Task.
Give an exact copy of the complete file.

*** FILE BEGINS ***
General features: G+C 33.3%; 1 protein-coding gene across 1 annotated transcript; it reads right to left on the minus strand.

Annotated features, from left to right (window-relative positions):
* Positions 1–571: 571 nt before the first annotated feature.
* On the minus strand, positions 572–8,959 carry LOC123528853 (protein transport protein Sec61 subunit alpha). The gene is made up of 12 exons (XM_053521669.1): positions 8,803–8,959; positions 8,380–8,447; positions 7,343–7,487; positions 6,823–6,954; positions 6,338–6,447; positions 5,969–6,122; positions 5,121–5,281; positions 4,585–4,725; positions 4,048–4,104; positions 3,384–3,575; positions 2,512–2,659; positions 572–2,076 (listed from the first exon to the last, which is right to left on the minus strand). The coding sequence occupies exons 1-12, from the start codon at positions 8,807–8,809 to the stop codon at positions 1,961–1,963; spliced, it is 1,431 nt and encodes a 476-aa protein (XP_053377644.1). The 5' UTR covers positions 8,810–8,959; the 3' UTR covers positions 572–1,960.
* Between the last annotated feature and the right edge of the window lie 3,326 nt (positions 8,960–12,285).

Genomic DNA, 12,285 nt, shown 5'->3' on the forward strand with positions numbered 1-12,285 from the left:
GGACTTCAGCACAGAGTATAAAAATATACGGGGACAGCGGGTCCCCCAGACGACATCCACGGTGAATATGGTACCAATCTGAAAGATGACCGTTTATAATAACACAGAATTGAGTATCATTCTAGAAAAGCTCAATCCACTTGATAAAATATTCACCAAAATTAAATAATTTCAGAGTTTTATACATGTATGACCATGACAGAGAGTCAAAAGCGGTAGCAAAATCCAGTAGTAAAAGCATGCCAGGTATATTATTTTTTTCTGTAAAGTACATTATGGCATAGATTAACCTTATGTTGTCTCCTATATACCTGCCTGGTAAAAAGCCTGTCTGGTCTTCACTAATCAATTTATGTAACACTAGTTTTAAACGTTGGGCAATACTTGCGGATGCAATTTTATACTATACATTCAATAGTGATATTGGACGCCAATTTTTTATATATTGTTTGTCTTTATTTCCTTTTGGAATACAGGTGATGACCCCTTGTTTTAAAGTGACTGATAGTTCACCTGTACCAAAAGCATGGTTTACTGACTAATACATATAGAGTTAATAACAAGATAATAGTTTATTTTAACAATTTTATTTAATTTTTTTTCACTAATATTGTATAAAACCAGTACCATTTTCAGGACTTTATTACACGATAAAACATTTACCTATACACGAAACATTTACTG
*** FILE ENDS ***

General features: G+C 33.3%; 1 protein-coding gene across 1 annotated transcript; it reads right to left on the minus strand.

Annotated features, from left to right (window-relative positions):
* Positions 1–571: 571 nt before the first annotated feature.
* On the minus strand, positions 572–8,959 carry LOC123528853 (protein transport protein Sec61 subunit alpha). The gene is made up of 12 exons (XM_053521669.1): positions 8,803–8,959; positions 8,380–8,447; positions 7,343–7,487; positions 6,823–6,954; positions 6,338–6,447; positions 5,969–6,122; positions 5,121–5,281; positions 4,585–4,725; positions 4,048–4,104; positions 3,384–3,575; positions 2,512–2,659; positions 572–2,076 (listed from the first exon to the last, which is right to left on the minus strand). The coding sequence occupies exons 1-12, from the start codon at positions 8,807–8,809 to the stop codon at positions 1,961–1,963; spliced, it is 1,431 nt and encodes a 476-aa protein (XP_053377644.1). The 5' UTR covers positions 8,810–8,959; the 3' UTR covers positions 572–1,960.
* Between the last annotated feature and the right edge of the window lie 3,326 nt (positions 8,960–12,285).

Genomic DNA, 12,285 nt, shown 5'->3' on the forward strand with positions numbered 1-12,285 from the left:
GGACTTCAGCACAGAGTATAAAAATATACGGGGACAGCGGGTCCCCCAGACGACATCCACGGTGAATATGGTACCAATCTGAAAGATGACCGTTTATAATAACACAGAATTGAGTATCATTCTAGAAAAGCTCAATCCACTTGATAAAATATTCACCAAAATTAAATAATTTCAGAGTTTTATACATGTATGACCATGACAGAGAGTCAAAAGCGGTAGCAAAATCCAGTAGTAAAAGCATGCCAGGTATATTATTTTTTTCTGTAAAGTACATTATGGCATAGATTAACCTTATGTTGTCTCCTATATACCTGCCTGGTAAAAAGCCTGTCTGGTCTTCACTAATCAATTTATGTAACACTAGTTTTAAACGTTGGGCAATACTTGCGGATGCAATTTTATACTATACATTCAATAGTGATATTGGACGCCAATTTTTTATATATTGTTTGTCTTTATTTCCTTTTGGAATACAGGTGATGACCCCTTGTTTTAAAGTGACTGATAGTTCACCTGTACCAAAAGCATGGTTTACTGACTAATACATATAGAGTTAATAACAAGATAATAGTTTATTTTAACAATTTTATTTAATTTTTTTTCACTAATATTGTATAAAACCAGTACCATTTTCAGGACTTTATTACACGATAAAACATTTACCTATACACGAAACATTTACTG